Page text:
The crowd which packed the Royal Festival Hall for the Bad Plus and for Charlie Haden’s (above) Liberation Music Orchestra last night – and for all sorts of very lively free events going on around the gig- must have known that they had to expect the unexpected from Meltdown curator Ornette Coleman. And Coleman definitely kept everyone guessing. For the whole evening.
Coleman’s “guest appearance” had been printed in the programme. It had evidently been scheduled into the set- with a number which then had to be replaced when he didn’t turn up.
But the build-up still continued: (“I’m told he’s on his way now”). The “guest appearance” then finally happened …..but after the music was over. Haden: “I’m going to get Ornette Coleman and give him a hug.” Which he did, publicly, and for which he received the two men received a standing ovation.
The audience got its soft-as-marshmallow emotion moment, the visible reconnection between the two close colleagues from a very long time ago , but I couldn’t help wondering if there wasn’t a prosaic, maybe even a venal reason why what we got last night was Music Minus Ornette.
Charlie Haden’s Liberation Music Orchestra last night was a very high-quality Anglo-American twelve-piece. Arranger/MD/pianist was Carla Bley, impeccable throughout. Her ballad “Blue Anthem” was a highlight for me.
An indispensible presence in the texture, and working, dovetailing, aligning, conspiring with her was John Parricelli on electric and acoustic guitar. Parricelli seems capable of endless feats of subtlety and control. Having Parricelli in the band is like having several world musicians, all in the one chair. He can switch on a dime from Rodrigo-ish Spanish to wail to reggae backbeat. No visas, no air tickets, no hotel bills, just sheer class.
The eight-piece horn section played full ensemble texture with clarity, but in curious sonic balance with the rhythm section. Ringing out on top were two fine, contrasting trumpeters, both with strong presence and big sound – Tom Rees-Roberts from over here, and Mike Rodriguez from over there. Jason Yarde on alto, Shabaka Hutchings on tenor sax, and the distinctive gutsy french horn of Jim Rattigan also shone through.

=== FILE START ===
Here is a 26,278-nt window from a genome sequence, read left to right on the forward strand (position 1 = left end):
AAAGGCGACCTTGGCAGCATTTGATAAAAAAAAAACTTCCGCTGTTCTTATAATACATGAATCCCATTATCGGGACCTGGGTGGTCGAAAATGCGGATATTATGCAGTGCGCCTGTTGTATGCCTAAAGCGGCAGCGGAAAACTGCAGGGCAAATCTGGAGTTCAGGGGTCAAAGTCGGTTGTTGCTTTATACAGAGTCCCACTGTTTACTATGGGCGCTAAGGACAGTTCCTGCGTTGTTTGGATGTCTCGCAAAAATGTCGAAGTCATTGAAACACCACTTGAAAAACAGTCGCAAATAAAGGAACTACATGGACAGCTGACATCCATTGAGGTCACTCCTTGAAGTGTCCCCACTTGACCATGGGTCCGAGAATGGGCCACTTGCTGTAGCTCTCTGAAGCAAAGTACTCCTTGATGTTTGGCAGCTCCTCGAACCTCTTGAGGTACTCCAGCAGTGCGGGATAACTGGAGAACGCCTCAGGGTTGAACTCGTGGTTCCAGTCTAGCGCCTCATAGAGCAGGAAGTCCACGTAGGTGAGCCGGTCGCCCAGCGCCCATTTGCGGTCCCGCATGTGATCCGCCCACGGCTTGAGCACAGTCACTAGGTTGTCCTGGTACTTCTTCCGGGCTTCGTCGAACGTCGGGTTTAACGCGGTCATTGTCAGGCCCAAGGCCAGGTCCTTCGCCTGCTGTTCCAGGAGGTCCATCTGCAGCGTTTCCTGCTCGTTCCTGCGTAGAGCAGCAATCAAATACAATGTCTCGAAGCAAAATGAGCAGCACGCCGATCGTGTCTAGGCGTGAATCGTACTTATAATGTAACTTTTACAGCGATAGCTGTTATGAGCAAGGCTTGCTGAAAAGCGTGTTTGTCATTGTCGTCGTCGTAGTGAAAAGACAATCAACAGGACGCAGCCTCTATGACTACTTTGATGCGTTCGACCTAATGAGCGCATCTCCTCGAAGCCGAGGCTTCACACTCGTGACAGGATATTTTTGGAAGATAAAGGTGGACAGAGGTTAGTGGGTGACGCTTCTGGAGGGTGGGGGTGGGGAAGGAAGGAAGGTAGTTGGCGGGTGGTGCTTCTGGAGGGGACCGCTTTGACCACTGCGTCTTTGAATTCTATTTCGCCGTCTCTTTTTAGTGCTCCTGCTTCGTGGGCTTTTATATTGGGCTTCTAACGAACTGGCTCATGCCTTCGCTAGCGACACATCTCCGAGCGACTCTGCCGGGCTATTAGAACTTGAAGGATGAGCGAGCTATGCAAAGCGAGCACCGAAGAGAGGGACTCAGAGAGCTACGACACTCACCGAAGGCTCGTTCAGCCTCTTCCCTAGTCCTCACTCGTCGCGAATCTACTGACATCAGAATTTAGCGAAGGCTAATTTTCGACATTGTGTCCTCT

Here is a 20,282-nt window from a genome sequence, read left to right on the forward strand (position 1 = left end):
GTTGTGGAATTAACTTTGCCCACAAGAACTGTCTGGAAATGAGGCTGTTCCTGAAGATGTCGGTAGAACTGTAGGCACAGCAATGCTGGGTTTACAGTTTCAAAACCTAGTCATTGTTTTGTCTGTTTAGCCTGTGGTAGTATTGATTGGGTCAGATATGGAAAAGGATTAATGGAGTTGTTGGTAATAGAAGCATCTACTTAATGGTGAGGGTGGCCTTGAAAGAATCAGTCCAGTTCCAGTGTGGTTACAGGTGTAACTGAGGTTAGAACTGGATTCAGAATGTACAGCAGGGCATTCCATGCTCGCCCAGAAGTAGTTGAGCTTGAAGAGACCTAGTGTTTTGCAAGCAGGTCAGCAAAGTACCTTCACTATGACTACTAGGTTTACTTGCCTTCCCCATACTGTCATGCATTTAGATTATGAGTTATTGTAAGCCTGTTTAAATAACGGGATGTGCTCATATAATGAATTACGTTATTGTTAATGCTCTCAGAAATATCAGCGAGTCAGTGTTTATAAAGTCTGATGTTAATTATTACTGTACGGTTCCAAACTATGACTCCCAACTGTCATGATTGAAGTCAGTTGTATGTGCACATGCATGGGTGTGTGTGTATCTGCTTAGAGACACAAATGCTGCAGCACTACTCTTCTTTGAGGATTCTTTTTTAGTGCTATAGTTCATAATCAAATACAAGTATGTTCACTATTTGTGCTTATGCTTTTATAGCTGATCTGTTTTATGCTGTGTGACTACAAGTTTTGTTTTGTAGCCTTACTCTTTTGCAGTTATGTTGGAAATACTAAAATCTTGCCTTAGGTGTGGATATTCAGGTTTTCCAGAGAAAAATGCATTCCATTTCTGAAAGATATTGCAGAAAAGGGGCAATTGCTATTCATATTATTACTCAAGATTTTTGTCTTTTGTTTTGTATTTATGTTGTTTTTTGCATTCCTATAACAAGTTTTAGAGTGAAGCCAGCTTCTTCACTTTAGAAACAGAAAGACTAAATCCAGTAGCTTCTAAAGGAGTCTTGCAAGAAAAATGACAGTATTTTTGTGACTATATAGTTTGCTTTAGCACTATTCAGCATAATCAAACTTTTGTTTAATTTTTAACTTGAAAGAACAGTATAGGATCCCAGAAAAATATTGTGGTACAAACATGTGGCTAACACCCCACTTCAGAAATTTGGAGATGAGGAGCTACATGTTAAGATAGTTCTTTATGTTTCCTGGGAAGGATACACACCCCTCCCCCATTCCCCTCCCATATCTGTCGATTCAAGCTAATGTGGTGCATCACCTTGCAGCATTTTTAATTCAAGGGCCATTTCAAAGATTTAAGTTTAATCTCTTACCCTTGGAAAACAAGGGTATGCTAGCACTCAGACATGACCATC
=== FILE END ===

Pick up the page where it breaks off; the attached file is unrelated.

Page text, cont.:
Haden himself played with clarity and strong lines. For my particularly sharp-eared companion at the gig, the musical centrepiece of the evening was a clear homage by Haden to Ornette, buried deep in the music: a note-for-note rendition of the melody of “Tears Inside” in one chorus of Haden’s long bass solo.
Robert Wyatt had a legion of devoted fans in the audience. He sang, mostly in Spanish on two Cuban numbers. He played trumpet. A much loved elder statesman.
All in all , it was very satisfying richly-coloured set full of variety and interest.
I found myself smiling during the performance earlier by support band, piano/bass/drums trio-with-a-difference The Bad Plus. First with pleasure. The Festival Hall had captured their sound extremely well. Once the latecomers in the audience had got themselves seated, The Bad Plus were a sheer pleasure to hear.
But I also had another thought, whch made me chuckle. The Bad Plus have shifted territory a lot since they first burst on the scene. From a band which used to give you angry rock grooves, you now get through-composed Stravinsky, thoughtful Ligeti. They’re definitely playing chamber jazz of the European variety now. I find that heartening: musicians will always be one step ahead of the sterile genre arguments in jazz , like whether the US or Europe is the wellspring of creativity. This music travels. Fast. Weightlessly. Through the air. That’s its appeal.